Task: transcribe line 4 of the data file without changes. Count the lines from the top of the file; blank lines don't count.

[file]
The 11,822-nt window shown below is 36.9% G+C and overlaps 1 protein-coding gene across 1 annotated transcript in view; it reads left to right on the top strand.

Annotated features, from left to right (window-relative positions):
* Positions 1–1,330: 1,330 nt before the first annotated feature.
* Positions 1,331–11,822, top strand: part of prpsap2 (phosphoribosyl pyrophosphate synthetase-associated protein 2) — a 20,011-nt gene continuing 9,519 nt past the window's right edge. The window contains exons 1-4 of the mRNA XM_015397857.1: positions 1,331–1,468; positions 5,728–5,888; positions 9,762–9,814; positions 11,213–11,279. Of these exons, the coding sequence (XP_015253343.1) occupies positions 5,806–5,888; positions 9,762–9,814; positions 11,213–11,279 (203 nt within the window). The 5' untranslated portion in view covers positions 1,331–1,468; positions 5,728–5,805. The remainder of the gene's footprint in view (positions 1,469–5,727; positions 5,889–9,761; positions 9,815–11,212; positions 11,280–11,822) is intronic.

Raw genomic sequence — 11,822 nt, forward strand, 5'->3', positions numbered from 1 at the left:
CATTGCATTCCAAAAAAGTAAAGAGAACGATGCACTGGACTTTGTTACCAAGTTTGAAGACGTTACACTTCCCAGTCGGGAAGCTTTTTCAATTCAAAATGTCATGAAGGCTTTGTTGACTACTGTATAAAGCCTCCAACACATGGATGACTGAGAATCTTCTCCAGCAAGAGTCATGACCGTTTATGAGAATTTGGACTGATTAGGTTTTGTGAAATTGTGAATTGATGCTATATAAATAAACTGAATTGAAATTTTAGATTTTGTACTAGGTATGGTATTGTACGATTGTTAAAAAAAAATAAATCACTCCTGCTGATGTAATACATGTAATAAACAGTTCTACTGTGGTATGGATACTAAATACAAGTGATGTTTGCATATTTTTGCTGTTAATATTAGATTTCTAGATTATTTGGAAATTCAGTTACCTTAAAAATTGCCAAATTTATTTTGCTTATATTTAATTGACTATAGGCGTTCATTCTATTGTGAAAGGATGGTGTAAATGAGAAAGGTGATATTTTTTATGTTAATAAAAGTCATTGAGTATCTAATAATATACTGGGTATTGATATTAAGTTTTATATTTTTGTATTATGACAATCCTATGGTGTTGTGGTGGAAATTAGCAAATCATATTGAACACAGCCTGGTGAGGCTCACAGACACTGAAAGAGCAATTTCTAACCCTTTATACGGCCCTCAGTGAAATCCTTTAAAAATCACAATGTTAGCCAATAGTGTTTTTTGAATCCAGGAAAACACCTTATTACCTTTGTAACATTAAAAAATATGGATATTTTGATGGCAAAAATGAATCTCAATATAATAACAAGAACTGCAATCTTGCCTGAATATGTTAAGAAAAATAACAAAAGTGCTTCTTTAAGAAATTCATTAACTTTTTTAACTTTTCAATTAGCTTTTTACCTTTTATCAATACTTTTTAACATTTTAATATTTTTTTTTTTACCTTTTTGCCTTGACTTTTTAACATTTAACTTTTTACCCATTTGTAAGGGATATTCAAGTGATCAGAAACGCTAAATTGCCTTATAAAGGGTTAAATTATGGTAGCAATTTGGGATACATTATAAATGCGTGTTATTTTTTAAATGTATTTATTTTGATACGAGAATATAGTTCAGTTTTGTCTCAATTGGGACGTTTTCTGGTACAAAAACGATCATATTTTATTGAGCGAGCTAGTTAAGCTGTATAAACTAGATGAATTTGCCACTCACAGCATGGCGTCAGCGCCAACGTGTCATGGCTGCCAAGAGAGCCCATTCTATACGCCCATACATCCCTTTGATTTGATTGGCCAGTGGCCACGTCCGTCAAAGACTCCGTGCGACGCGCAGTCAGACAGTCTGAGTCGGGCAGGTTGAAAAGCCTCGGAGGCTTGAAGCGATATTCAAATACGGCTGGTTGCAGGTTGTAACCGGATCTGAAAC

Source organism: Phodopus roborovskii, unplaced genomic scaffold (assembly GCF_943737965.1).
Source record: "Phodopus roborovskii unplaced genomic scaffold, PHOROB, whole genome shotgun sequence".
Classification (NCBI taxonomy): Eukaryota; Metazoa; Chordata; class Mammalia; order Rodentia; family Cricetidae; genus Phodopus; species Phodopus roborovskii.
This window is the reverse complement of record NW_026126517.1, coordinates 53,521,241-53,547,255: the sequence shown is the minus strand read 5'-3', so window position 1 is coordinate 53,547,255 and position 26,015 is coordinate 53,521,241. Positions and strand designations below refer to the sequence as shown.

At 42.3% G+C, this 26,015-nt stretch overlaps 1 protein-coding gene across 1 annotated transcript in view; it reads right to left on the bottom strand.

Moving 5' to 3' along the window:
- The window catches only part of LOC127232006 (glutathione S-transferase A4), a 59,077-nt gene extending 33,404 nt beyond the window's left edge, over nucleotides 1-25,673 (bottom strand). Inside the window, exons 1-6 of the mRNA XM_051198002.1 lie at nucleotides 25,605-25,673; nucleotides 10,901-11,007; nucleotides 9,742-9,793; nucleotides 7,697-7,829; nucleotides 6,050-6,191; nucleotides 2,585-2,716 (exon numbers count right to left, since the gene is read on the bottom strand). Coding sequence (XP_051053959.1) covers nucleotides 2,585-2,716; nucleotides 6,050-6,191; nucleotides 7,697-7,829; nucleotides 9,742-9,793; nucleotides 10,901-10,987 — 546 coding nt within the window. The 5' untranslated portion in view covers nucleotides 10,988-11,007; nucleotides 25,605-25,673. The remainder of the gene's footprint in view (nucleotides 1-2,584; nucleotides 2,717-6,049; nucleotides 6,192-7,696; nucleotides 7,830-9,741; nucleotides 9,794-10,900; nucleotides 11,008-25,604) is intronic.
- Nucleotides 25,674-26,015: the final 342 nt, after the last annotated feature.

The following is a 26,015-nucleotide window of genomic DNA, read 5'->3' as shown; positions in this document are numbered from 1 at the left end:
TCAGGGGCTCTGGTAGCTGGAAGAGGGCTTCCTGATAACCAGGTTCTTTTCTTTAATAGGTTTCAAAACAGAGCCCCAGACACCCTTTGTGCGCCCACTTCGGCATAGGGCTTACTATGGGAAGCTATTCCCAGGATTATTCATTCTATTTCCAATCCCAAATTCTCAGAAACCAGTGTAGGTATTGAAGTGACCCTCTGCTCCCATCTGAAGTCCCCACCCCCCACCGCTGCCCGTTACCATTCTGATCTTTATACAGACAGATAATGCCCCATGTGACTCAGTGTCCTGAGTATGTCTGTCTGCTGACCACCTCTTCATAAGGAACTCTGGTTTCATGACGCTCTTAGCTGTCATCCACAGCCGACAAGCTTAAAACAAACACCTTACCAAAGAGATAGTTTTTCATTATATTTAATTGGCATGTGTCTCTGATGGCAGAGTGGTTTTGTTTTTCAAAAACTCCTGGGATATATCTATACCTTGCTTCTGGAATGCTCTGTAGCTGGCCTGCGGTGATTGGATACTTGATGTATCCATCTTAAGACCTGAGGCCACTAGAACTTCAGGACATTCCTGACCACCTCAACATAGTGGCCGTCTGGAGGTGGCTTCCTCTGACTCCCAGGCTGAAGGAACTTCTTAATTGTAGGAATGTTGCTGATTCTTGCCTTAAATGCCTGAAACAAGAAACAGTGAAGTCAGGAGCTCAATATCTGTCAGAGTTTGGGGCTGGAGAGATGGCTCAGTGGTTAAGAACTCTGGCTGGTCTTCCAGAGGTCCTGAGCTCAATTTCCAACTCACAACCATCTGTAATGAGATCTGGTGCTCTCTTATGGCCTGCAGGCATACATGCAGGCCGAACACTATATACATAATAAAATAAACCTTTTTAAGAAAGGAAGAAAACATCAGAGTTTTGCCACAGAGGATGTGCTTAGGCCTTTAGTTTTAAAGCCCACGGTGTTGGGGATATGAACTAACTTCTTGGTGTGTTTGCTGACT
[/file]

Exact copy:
* Positions 1,331–11,822, top strand: part of prpsap2 (phosphoribosyl pyrophosphate synthetase-associated protein 2) — a 20,011-nt gene continuing 9,519 nt past the window's right edge. The window contains exons 1-4 of the mRNA XM_015397857.1: positions 1,331–1,468; positions 5,728–5,888; positions 9,762–9,814; positions 11,213–11,279. Of these exons, the coding sequence (XP_015253343.1) occupies positions 5,806–5,888; positions 9,762–9,814; positions 11,213–11,279 (203 nt within the window). The 5' untranslated portion in view covers positions 1,331–1,468; positions 5,728–5,805. The remainder of the gene's footprint in view (positions 1,469–5,727; positions 5,889–9,761; positions 9,815–11,212; positions 11,280–11,822) is intronic.